Wheaton couple the face of Honest Abe, Mary Todd

 
 
Published2/3/2009 12:01 AM

As the nation gears up to celebrate the bicentennial of Abraham Lincoln's birth, Wheaton's own "Mr. President and First Lady," Max and Donna Daniels, will find themselves wearing beaver top hats and hoop skirts in well over 200 appearances this year as Abe and Mary Lincoln.

The couple, who have been portraying the Lincolns since 1987, met in 1984 while performing in "The Rainmaker" at the Albright Theater Company, then located in Warrenville. At the end of the second act, their characters ended up together, and at the end of the play's run, Max and Donna ended up together.

 

But it was during a later play in the River Front Theater in Aurora that Max's starring role as Abe began. The play took place during the Civil War.

"When we walked in and the director saw Max, his eyes lit up," Donna recalled.

At 6-foot-3, just one inch shorter than Lincoln, with a black beard and thin frame, Max soon was typecast. Someone who saw the play asked him to take part in a pageant. Then he was asked to appear in a parade. Then someone asked, "Can your wife show up as Mary?"

The couple borrowed costumes from the two theater troupes' wardrobes and began to appear together. But, soon people starting asking them questions about the Lincolns and they didn't know the answers.

"We needed to do our homework," Max admits. "First we found the answers to the most frequently asked questions. Then we found a lot of neat stuff. We realized that this would make a good program for schools."

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When Max took early retirement from Central DuPage Federal Bank in 1994, they began to take their shows on the road.

The Daniels now have several school programs geared to the students' interest levels and attention spans. The topics range from life in a log cabin to the causes and effects of the Civil War. Their most popular program for all ages is "An Evening with Mr. and Mrs. Lincoln," which takes place just before they leave for the Ford Theater.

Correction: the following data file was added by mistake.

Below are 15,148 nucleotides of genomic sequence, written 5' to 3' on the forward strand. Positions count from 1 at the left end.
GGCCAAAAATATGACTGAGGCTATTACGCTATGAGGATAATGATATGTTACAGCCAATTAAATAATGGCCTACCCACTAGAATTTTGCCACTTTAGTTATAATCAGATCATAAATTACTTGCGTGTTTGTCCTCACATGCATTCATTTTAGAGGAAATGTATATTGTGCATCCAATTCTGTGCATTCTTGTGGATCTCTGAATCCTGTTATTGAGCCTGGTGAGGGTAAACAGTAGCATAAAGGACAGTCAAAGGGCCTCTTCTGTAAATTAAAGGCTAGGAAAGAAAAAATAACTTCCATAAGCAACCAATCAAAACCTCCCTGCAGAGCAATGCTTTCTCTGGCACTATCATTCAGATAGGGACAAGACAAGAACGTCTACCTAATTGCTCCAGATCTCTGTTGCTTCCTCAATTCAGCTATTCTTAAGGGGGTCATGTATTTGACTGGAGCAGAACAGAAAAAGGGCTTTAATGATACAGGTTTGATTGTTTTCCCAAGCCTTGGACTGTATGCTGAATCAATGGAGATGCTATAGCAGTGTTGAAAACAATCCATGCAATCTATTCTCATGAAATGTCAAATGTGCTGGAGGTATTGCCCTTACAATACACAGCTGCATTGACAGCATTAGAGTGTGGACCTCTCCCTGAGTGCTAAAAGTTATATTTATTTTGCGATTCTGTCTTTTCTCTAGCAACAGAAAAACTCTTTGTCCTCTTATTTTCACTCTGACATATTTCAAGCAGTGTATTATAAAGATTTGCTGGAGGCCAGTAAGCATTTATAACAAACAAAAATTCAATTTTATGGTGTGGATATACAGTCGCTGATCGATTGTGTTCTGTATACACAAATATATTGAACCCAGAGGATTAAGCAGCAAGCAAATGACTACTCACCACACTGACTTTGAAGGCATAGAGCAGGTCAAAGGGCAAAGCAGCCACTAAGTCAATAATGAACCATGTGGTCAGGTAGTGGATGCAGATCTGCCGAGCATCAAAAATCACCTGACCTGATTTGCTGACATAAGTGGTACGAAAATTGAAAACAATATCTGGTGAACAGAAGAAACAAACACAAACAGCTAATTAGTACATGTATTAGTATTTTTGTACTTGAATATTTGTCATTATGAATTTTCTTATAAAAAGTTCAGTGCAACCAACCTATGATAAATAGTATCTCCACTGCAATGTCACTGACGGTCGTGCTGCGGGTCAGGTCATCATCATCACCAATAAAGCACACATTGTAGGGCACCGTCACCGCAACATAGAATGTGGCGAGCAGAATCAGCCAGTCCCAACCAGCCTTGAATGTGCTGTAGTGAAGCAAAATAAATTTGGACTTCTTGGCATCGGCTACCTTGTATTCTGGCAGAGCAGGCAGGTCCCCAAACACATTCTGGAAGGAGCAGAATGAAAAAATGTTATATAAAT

The Daniels began to develop a reputation through participating in Civil War re-enactments.

"Some of these events get very involved," Max said. "I may do the Gettysburg Address or explain the Emancipation Proclamation while Mary (Donna) narrates a fashion show or puts on a tea, quite a social event in those days. We have a lot of photo ops."

While Max usually appears in a black suit, vest and top hat, Donna's wardrobe is considerably more complicated.

"I know several women whose business is to make period costumes," she said. "They want to say, 'I work for Mrs. Lincoln.' I may have the more extensive wardrobe, but he has all the books."

Between 10,000 to 15,000 books have been written about Lincoln. Max owns about 1,000. He is constantly doing research and passed along this bit of Lincoln trivia: Abe's dog, Fido, was the first presidential dog to be photographed and also the first to be assassinated. Fido was shot by an angry neighbor because he was barking too much.

                                                                                                                                                                                                                       
 

While 90 percent of their work is performed together, they also have developed individual programs. Donna often narrates a Civil War fashion show for women's groups and was commissioned by the Batavia Heritage Committee to perform a program on mourning and the last 17 years of Mary's life after the assassination, some of which was spent in Batavia.

"Mary's death date is in July," Donna said. "Every year a group of us Marys lay a wreath on her tomb on that date."

Max often narrates Copeland's "Lincoln Portrait" with various bands. They are both affiliated with the 1st Brigade Band of Wisconsin and the 33rd Volunteer Band of Bloomington. At Cantigny's Fourth of July celebration, Donna, as Mary, was serenaded with the "Mary Lincoln Polka," a recently discovered band piece last heard in 1862.

What began as a hobby has become a full-time occupation for the Daniels. They have appeared on Japanese and Irish television, performed at the Smithsonian, and given shows in California and Florida as well as every Midwest state. They will have 50 performances this February alone.

"The first half of the year will be a blur," Donna said.

Their first DVD, "An Evening with Mr. and Mrs. Lincoln," is due for release this month. For information, visit prairiestarproductions.com.

• Sharon Huck writes about Wheaton on Tuesdays in Neighbor.

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